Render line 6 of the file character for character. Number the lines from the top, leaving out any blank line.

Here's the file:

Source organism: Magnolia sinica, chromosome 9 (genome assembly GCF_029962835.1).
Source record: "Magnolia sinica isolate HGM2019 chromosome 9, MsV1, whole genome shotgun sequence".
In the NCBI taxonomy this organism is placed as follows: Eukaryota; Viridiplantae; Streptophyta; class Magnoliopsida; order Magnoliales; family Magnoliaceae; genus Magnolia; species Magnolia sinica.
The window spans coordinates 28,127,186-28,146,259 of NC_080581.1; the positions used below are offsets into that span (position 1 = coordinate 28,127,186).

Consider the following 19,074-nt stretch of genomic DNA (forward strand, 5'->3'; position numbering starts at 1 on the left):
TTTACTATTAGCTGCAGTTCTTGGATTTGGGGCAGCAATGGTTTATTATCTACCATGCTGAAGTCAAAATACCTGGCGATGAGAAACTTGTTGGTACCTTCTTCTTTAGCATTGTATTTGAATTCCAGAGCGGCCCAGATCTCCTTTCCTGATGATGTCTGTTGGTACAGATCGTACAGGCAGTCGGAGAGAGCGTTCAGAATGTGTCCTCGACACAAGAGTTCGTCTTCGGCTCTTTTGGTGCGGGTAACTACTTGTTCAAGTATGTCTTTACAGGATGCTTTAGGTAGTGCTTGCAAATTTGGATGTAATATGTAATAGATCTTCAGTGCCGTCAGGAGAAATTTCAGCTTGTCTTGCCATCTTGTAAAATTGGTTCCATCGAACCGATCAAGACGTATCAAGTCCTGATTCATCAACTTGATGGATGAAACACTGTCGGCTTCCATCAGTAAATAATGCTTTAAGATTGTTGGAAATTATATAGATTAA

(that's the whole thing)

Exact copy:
TTTACTATTAGCTGCAGTTCTTGGATTTGGGGCAGCAATGGTTTATTATCTACCATGCTGAAGTCAAAATACCTGGCGATGAGAAACTTGTTGGTACCTTCTTCTTTAGCATTGTATTTGAATTCCAGAGCGGCCCAGATCTCCTTTCCTGATGATGTCTGTTGGTACAGATCGTACAGGCAGTCGGAGAGAGCGTTCAGAATGTGTCCTCGACACAAGAGTTCGTCTTCGGCTCTTTTGGTGCGGGTAACTACTTGTTCAAGTATGTCTTTACAGGATGCTTTAGGTAGTGCTTGCAAATTTGGATGTAATATGTAATAGATCTTCAGTGCCGTCAGGAGAAATTTCAGCTTGTCTTGCCATCTTGTAAAATTGGTTCCATCGAACCGATCAAGACGTATCAAGTCCTGATTCATCAACTTGATGGATGAAACACTGTCGGCTTCCATCAGTAAATAATGCTTTAAGATTGTTGGAAATTATATAGATTAA